In Eric Alexander’s book Our Great God and Saviour, he writes a chapter on the subject of justification. In it he quotes Martin Luther, “It is this which makes true Christians; if justification is lost, all true Christianity is lost.” But what is it and what is the result? In short justification is a legal term to pronounce someone as righteous. The opposite of being justified is to be condemned as a declaration of guilt. Thus justification is a verdict declared by God wherein sinners we are pardoned, forgiven, and acquitted. But justification is more than setting us to zero, there is a positive aspect where wherein we are seen as righteous because of the righteousness of Christ.
In other words, in justification, God doesn’t forgive us and say, “You may go.” Rather, because we have the righteousness of Jesus, God pardons and forgives us and says, “We may enter.” This is the aspect of justification that signifies our reception. Justification therefore rightly holds an important place in the heart of the believer and distinguishes the Christian faith from all religions.
In justification we find the answer to the question, “How can I be made right before God?” The answer is not found within us but outside of us. The answer is found at the Cross. Calvary is the meeting place of justice and love, where God demonstrates his grace and mercy, and that he is perfectly just. And much like the feeling of relief in having a large debt paid in full, justification produces in believers liberty, freedom and assurance of eternal life.
Yet while this doctrine is significant it is often misunderstood. We have considered what justification is and the result, the question naturally arises, “How does this happen?” Naturally we assume that someone is declared “good” because they have done “good things.” But this is simply impossible for us. None of our works can ever be pure and without defect because we are not pure and without defect. This is why faith alone is critical to our salvation. Faith believes not only that we are sinners, but that only Christ is our hope of being justified before God Almighty. This is why in the Reformation tradition we can never minimize the objectivity of Christ’s work (his life, death, and resurrection) because the ground of our justification is outside of us.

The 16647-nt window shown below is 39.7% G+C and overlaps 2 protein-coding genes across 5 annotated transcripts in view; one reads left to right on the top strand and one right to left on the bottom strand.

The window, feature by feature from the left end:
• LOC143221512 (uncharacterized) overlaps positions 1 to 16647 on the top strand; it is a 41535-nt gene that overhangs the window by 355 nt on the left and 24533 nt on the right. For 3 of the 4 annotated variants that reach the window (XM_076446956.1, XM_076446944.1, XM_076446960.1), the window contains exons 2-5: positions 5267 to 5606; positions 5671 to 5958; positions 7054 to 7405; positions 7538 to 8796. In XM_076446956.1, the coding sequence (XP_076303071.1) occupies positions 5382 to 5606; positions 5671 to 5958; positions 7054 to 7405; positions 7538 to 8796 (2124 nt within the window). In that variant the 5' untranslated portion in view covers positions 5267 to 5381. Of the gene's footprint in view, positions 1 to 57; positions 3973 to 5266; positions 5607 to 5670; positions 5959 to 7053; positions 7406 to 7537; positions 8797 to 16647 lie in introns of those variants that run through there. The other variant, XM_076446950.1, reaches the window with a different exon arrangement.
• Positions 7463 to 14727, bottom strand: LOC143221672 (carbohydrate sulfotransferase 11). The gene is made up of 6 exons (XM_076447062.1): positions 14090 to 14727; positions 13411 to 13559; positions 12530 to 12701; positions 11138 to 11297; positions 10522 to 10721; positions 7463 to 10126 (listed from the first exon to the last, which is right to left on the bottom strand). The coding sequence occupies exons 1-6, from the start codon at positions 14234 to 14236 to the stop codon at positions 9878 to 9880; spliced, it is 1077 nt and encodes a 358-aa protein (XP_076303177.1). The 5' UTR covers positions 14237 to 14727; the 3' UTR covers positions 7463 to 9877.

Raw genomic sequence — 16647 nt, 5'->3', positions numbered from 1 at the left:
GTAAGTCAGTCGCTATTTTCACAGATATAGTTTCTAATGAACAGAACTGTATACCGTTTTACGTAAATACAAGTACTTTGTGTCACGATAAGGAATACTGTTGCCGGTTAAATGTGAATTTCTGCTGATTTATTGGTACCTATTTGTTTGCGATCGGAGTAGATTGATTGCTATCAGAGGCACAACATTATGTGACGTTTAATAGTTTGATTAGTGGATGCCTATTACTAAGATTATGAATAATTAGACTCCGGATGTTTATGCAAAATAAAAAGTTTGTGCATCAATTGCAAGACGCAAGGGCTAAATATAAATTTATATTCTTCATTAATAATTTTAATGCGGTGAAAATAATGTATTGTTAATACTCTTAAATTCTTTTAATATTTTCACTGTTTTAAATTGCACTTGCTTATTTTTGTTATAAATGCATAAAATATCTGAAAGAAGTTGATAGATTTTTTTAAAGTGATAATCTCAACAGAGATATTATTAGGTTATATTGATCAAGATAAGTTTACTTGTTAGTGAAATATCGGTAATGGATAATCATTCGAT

It is often rightly stated that, “Justification is the doctrine on which the church stands or falls.” Because either we must do something to earn our justification or it is purely a gift of God’s grace, wherein God justifies the ungodly. The beauty of understanding the doctrine of justification is that it brings us to the end of ourselves and to the Cross of Christ. The blessing of justification by faith alone in Christ alone is that it also reveals to us the magnificent love that has been shown to us, that while we were yet sinners, Christ died for us. The righteous dies for the unrighteous, the faithful Son for the rebel.